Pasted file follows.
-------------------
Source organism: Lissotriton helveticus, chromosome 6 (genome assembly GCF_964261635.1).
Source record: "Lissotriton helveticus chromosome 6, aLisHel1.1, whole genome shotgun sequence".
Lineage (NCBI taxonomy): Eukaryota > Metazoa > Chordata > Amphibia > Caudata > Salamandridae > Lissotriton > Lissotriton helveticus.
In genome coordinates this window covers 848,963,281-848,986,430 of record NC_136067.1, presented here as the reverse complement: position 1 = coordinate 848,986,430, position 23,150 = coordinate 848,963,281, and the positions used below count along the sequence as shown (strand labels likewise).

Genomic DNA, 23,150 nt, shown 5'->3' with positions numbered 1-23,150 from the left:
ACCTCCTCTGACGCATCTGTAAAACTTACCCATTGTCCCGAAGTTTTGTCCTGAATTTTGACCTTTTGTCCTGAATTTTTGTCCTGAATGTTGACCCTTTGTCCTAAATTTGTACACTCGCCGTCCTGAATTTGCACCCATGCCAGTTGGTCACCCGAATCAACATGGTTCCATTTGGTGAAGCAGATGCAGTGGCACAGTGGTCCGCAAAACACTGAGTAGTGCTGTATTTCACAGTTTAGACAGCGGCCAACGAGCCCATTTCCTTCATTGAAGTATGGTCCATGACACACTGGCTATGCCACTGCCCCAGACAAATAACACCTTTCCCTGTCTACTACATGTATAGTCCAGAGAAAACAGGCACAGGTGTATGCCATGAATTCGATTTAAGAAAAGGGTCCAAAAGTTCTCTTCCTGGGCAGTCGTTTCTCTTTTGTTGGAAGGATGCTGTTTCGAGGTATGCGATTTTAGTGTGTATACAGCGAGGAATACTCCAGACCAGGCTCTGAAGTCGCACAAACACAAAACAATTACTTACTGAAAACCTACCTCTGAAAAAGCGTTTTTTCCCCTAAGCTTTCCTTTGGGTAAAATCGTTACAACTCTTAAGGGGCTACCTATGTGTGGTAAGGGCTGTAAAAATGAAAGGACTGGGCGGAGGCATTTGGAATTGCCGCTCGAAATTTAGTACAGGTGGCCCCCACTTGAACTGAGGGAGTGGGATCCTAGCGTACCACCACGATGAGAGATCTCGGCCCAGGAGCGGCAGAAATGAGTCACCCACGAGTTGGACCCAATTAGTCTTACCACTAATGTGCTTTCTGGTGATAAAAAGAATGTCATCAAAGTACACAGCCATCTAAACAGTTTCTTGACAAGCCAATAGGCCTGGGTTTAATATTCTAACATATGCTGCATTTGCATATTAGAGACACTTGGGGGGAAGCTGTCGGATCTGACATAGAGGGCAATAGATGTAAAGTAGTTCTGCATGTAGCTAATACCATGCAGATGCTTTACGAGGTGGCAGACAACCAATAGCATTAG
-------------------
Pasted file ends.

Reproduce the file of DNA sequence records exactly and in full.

Source organism: Lissotriton helveticus, chromosome 6 (genome assembly GCF_964261635.1).
Source record: "Lissotriton helveticus chromosome 6, aLisHel1.1, whole genome shotgun sequence".
Lineage (NCBI taxonomy): Eukaryota > Metazoa > Chordata > Amphibia > Caudata > Salamandridae > Lissotriton > Lissotriton helveticus.
In genome coordinates this window covers 848,963,281-848,986,430 of record NC_136067.1, presented here as the reverse complement: position 1 = coordinate 848,986,430, position 23,150 = coordinate 848,963,281, and the positions used below count along the sequence as shown (strand labels likewise).

Genomic DNA, 23,150 nt, shown 5'->3' with positions numbered 1-23,150 from the left:
ACCTCCTCTGACGCATCTGTAAAACTTACCCATTGTCCCGAAGTTTTGTCCTGAATTTTGACCTTTTGTCCTGAATTTTTGTCCTGAATGTTGACCCTTTGTCCTAAATTTGTACACTCGCCGTCCTGAATTTGCACCCATGCCAGTTGGTCACCCGAATCAACATGGTTCCATTTGGTGAAGCAGATGCAGTGGCACAGTGGTCCGCAAAACACTGAGTAGTGCTGTATTTCACAGTTTAGACAGCGGCCAACGAGCCCATTTCCTTCATTGAAGTATGGTCCATGACACACTGGCTATGCCACTGCCCCAGACAAATAACACCTTTCCCTGTCTACTACATGTATAGTCCAGAGAAAACAGGCACAGGTGTATGCCATGAATTCGATTTAAGAAAAGGGTCCAAAAGTTCTCTTCCTGGGCAGTCGTTTCTCTTTTGTTGGAAGGATGCTGTTTCGAGGTATGCGATTTTAGTGTGTATACAGCGAGGAATACTCCAGACCAGGCTCTGAAGTCGCACAAACACAAAACAATTACTTACTGAAAACCTACCTCTGAAAAAGCGTTTTTTCCCCTAAGCTTTCCTTTGGGTAAAATCGTTACAACTCTTAAGGGGCTACCTATGTGTGGTAAGGGCTGTAAAAATGAAAGGACTGGGCGGAGGCATTTGGAATTGCCGCTCGAAATTTAGTACAGGTGGCCCCCACTTGAACTGAGGGAGTGGGATCCTAGCGTACCACCACGATGAGAGATCTCGGCCCAGGAGCGGCAGAAATGAGTCACCCACGAGTTGGACCCAATTAGTCTTACCACTAATGTGCTTTCTGGTGATAAAAAGAATGTCATCAAAGTACACAGCCATCTAAACAGTTTCTTGACAAGCCAATAGGCCTGGGTTTAATATTCTAACATATGCTGCATTTGCATATTAGAGACACTTGGGGGGAAGCTGTCGGATCTGACATAGAGGGCAATAGATGTAAAGTAGTTCTGCATGTAGCTAATACCATGCAGATGCTTTACGAGGTGGCAGACAACCAATAGCATTAG